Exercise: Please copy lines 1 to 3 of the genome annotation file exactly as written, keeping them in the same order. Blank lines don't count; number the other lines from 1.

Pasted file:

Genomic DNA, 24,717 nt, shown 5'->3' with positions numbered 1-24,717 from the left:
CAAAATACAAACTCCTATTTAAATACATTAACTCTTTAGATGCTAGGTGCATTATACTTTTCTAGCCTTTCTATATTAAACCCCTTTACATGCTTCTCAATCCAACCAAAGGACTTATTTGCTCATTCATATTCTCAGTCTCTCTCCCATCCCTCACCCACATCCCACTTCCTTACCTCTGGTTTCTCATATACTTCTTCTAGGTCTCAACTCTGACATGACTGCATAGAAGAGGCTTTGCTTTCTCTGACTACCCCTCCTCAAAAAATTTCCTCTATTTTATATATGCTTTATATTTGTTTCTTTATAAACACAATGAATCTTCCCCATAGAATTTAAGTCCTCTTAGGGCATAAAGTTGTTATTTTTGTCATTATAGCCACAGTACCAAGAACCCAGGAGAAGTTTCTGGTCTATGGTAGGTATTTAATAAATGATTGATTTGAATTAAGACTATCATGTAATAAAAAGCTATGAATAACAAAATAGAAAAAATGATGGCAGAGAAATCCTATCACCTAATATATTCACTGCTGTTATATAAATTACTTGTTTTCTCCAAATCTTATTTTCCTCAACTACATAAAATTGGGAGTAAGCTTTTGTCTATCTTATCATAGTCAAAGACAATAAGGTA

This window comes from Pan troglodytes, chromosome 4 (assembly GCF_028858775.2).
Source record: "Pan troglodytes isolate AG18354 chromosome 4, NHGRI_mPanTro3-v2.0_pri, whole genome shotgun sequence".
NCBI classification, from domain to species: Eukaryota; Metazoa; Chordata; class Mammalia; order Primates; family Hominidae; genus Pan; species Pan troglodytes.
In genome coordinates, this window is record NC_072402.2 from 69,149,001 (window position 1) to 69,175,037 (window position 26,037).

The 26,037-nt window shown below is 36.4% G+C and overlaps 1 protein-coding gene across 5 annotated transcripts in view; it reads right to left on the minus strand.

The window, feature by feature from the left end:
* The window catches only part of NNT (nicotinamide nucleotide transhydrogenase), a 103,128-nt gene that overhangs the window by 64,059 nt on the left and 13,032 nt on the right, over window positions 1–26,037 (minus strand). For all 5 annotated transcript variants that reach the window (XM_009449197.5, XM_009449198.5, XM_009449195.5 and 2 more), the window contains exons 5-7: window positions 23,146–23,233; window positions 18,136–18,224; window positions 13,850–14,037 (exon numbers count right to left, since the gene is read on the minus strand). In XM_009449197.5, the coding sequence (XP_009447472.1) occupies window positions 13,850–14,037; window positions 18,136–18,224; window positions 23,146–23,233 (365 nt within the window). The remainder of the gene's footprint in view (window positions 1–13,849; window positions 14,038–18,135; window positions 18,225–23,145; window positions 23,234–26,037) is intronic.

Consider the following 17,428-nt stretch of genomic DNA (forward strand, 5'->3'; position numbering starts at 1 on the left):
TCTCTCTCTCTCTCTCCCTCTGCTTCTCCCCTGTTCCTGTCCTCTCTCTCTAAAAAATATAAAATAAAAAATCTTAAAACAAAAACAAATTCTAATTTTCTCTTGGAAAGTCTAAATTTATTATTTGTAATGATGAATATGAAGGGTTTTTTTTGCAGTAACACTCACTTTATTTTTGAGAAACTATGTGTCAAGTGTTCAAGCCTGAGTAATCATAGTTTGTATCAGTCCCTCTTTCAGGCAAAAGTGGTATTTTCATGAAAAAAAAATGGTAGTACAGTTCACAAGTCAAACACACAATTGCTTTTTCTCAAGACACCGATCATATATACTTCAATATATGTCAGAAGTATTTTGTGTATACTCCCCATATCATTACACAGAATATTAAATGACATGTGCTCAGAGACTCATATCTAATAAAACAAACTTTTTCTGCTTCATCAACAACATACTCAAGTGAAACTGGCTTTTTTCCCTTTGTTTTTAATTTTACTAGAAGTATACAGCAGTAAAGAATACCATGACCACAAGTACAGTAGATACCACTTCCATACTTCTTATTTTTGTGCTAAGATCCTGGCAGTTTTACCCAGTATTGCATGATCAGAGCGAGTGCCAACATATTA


Genomic DNA, 24,717 nt, shown 5'->3' with positions numbered 1-24,717 from the left:
CAAAATACAAACTCCTATTTAAATACATTAACTCTTTAGATGCTAGGTGCATTATACTTTTCTAGCCTTTCTATATTAAACCCCTTTACATGCTTCTCAATCCAACCAAAGGACTTATTTGCTCATTCATATTCTCAGTCTCTCTCCCATCCCTCACCCACATCCCACTTCCTTACCTCTGGTTTCTCATATACTTCTTCTAGGTCTCAACTCTGACATGACTGCATAGAAGAGGCTTTGCTTTCTCTGACTACCCCTCCTCAAAAAATTTCCTCTATTTTATATATGCTTTATATTTGTTTCTTTATAAACACAATGAATCTTCCCCATAGAATTTAAGTCCTCTTAGGGCATAAAGTTGTTATTTTTGTCATTATAGCCACAGTACCAAGAACCCAGGAGAAGTTTCTGGTCTATGGTAGGTATTTAATAAATGATTGATTTGAATTAAGACTATCATGTAATAAAAAGCTATGAATAACAAAATAGAAAAAATGATGGCAGAGAAATCCTATCACCTAATATATTCACTGCTGTTATATAAATTACTTGTTTTCTCCAAATCTTATTTTCCTCAACTACATAAAATTGGGAGTAAGCTTTTGTCTATCTTATCATAGTCAAAGACAATAAGGTA

This window comes from Pan troglodytes, chromosome 4 (assembly GCF_028858775.2).